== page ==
What do the Braves see in Jackson Kowar?

MLB: AUG 23 Royals at Athletics

The Braves shocked the baseball world when they dealt Kyle Wright to the Kansas City Royals ahead of the non-tender deadline.

Wright was set to miss the 2024 season after undergoing shoulder surgery, but he was still under contract through 2026 and was projected to earn less than $2 million in arbitration. After winning 21 games and finishing in the top 10 of the NL Cy Young race, most expected the Braves to wait it out with the 5th overall selection in the 2017 draft.

Instead, Atlanta cut ties with Wright, but what was perhaps even more surprising was the return, right-handed pitcher Jackson Kowar.

Like most Braves fans, my immediate reaction was, “Who?”

Kowar and Wright actually had similar paths to the bigs. Both elected to attend SEC powerhouses. Wright went to Vanderbilt, and Kowar is a product of the Florida Gators baseball program. They were then both selected in the first round. Wright went 5th overall in 2017, and Kowar 33rd overall in 2018.

You can even argue their professional careers have been relatively similar. Prior to Wright’s outstanding 2022 campaign, he posted a 2-8 record with a 6.56 ERA across 21 appearances (14 starts). Wright then recorded a 6.97 ERA over nine appearances (seven starts) in 2023 while battling shoulder issues. 2022 was an outstanding display of his potential, but for a 5th overall selection, Wright’s been rather underwhelming to this point of his career.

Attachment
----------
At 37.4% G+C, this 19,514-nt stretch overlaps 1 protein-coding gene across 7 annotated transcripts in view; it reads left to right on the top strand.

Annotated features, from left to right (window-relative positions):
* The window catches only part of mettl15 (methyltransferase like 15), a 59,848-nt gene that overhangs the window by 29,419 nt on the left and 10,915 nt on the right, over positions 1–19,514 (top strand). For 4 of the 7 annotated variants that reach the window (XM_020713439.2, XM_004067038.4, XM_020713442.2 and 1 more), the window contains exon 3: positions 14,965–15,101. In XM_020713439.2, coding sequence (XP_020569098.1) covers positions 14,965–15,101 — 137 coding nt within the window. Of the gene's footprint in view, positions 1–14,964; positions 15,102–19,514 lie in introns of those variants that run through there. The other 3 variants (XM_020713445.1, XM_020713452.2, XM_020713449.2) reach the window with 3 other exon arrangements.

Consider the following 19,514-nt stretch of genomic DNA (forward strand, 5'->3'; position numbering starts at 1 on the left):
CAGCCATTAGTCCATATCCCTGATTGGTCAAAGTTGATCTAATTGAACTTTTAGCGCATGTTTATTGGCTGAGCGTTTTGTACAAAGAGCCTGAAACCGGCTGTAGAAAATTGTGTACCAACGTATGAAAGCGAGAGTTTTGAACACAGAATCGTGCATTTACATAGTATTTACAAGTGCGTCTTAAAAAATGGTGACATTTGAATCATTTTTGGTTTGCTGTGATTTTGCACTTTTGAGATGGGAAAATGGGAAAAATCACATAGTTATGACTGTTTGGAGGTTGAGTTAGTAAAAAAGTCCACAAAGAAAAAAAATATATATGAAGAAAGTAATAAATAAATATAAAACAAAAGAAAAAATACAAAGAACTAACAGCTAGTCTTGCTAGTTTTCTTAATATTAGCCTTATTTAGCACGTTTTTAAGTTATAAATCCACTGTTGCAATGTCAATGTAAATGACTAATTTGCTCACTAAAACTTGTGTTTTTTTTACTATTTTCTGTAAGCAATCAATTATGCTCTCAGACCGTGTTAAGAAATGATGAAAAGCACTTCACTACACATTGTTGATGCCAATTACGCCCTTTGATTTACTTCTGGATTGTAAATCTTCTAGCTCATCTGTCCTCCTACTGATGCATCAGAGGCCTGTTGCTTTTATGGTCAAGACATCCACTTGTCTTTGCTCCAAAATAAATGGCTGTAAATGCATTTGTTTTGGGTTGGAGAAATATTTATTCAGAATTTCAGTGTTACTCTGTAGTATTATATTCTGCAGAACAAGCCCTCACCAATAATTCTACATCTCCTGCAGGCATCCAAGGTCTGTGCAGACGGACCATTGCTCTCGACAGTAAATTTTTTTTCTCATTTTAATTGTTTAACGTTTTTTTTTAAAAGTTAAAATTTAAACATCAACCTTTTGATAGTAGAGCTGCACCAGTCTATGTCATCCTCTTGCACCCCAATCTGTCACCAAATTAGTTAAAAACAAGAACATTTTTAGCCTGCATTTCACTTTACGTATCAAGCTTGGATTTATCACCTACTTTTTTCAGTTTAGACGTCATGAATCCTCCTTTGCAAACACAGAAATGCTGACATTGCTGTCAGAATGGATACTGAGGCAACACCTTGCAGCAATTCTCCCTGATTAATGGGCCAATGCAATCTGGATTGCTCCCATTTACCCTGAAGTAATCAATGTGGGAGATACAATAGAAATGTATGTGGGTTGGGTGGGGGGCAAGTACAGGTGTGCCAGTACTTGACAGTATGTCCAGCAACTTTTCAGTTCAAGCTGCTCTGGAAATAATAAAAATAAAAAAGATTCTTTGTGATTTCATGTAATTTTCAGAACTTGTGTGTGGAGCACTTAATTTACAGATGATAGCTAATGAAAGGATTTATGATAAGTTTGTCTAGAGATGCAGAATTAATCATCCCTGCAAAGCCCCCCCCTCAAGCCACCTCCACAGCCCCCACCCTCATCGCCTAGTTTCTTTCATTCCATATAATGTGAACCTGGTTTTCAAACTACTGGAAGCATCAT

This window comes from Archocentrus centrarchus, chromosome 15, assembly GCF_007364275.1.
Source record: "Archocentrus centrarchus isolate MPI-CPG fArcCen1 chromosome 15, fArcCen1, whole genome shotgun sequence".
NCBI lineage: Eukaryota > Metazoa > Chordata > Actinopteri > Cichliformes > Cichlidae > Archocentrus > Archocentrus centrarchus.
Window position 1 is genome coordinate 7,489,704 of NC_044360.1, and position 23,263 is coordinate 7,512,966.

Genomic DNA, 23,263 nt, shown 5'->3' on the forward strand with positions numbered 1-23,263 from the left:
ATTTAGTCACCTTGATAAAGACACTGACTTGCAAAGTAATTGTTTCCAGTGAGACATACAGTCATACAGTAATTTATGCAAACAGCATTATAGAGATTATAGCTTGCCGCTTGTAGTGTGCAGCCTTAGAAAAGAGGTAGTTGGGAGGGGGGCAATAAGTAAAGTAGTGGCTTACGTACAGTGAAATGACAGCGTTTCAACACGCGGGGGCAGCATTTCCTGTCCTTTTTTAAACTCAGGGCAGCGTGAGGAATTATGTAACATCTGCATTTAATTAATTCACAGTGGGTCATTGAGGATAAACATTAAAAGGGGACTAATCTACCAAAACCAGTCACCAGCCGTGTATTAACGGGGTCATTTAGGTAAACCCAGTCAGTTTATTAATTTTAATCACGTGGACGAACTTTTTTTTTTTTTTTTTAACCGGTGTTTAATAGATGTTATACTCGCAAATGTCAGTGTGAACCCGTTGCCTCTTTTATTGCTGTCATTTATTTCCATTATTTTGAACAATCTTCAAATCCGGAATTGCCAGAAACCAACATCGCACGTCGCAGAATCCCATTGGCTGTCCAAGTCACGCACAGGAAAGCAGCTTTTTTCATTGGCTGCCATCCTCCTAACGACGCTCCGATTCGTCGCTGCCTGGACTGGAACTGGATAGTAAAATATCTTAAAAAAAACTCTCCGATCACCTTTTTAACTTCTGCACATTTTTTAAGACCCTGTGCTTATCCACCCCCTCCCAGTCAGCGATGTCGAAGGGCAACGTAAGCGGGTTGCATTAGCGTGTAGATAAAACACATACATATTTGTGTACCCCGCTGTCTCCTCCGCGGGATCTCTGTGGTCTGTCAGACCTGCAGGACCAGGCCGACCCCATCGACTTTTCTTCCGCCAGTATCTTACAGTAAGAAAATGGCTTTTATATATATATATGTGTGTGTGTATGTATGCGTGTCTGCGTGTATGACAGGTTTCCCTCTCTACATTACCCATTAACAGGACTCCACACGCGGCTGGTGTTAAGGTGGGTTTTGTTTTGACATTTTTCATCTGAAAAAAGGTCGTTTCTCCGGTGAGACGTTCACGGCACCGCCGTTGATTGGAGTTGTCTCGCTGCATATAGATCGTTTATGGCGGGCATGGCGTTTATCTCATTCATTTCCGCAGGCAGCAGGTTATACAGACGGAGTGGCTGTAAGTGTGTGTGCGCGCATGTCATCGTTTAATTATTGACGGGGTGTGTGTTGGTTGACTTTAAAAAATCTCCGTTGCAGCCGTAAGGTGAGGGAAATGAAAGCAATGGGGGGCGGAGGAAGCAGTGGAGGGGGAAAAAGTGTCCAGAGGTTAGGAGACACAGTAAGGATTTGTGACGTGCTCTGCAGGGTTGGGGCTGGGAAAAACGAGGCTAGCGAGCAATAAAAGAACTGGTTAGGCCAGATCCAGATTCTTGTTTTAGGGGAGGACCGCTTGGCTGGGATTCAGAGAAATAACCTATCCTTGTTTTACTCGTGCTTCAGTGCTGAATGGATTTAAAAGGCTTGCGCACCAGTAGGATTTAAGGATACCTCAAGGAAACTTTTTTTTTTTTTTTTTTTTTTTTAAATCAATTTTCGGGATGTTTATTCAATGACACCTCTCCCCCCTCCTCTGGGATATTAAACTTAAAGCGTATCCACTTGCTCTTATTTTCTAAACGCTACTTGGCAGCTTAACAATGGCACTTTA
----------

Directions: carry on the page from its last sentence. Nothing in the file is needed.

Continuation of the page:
Kowar has yet to experience any major-league success. He owns an unsightly 9.12 ERA in 39 appearances over the last three seasons. His 5.99 FIP does suggest he’s suffered some pretty abysmal luck, but there must be significant improvement if he ever wants to be considered an integral piece of what the Braves are building in Atlanta.

On paper, there’s not really much to suggest Jackson Kowar will even play for the Braves in 2024. His numbers in AAA are equally as discouraging as his numbers were with the Royals, and his peripherals aren’t any better, but one thing does stand out. The 27-year-old can bring the heat.

Kowar averaged nearly 97 MPH on his fastball last season, up significantly from 2021 when it averaged 95.6 MPH. Of course, velocity is far from the only thing that matters at this level, but it is a substantial component of success.

The Braves have been incredibly successful at developing pitchers over the years. The Royals on the other hand, not so much. Kowar is much more of a ball of clay than a finished product, but he’s a ball of clay that can hum it nearly 100 MPH. Given the Braves ability to find diamonds in the rough, who is to say he can’t make an impact in 2024?

Photo: Bob Kupbens/Icon Sportswire

Scroll to Top
%d bloggers like this: